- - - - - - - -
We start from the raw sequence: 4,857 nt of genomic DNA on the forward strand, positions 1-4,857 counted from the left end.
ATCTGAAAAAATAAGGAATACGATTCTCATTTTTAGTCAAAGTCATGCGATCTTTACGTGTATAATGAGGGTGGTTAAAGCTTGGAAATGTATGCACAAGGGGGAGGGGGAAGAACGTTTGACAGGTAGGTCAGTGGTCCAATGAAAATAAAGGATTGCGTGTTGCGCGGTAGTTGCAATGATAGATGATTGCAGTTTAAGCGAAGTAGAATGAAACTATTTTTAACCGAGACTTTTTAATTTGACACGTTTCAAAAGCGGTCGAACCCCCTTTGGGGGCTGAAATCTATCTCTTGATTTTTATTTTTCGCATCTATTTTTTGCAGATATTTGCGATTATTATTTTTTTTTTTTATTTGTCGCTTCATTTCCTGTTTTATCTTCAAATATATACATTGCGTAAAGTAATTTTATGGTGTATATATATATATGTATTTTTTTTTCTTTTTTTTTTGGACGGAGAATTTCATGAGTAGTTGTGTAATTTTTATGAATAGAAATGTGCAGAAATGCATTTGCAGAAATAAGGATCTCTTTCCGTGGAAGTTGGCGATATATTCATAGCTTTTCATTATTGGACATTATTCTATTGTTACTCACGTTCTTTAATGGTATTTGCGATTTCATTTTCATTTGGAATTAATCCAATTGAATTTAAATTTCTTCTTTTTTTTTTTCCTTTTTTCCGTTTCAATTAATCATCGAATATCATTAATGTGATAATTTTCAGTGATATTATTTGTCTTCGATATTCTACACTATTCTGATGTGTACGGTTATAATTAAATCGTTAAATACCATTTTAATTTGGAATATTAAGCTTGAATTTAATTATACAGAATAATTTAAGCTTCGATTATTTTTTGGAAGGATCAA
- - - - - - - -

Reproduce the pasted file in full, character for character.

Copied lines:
We start from the raw sequence: 4,857 nt of genomic DNA on the forward strand, positions 1-4,857 counted from the left end.
ATCTGAAAAAATAAGGAATACGATTCTCATTTTTAGTCAAAGTCATGCGATCTTTACGTGTATAATGAGGGTGGTTAAAGCTTGGAAATGTATGCACAAGGGGGAGGGGGAAGAACGTTTGACAGGTAGGTCAGTGGTCCAATGAAAATAAAGGATTGCGTGTTGCGCGGTAGTTGCAATGATAGATGATTGCAGTTTAAGCGAAGTAGAATGAAACTATTTTTAACCGAGACTTTTTAATTTGACACGTTTCAAAAGCGGTCGAACCCCCTTTGGGGGCTGAAATCTATCTCTTGATTTTTATTTTTCGCATCTATTTTTTGCAGATATTTGCGATTATTATTTTTTTTTTTTATTTGTCGCTTCATTTCCTGTTTTATCTTCAAATATATACATTGCGTAAAGTAATTTTATGGTGTATATATATATATGTATTTTTTTTTCTTTTTTTTTTGGACGGAGAATTTCATGAGTAGTTGTGTAATTTTTATGAATAGAAATGTGCAGAAATGCATTTGCAGAAATAAGGATCTCTTTCCGTGGAAGTTGGCGATATATTCATAGCTTTTCATTATTGGACATTATTCTATTGTTACTCACGTTCTTTAATGGTATTTGCGATTTCATTTTCATTTGGAATTAATCCAATTGAATTTAAATTTCTTCTTTTTTTTTTTCCTTTTTTCCGTTTCAATTAATCATCGAATATCATTAATGTGATAATTTTCAGTGATATTATTTGTCTTCGATATTCTACACTATTCTGATGTGTACGGTTATAATTAAATCGTTAAATACCATTTTAATTTGGAATATTAAGCTTGAATTTAATTATACAGAATAATTTAAGCTTCGATTATTTTTTGGAAGGATCAA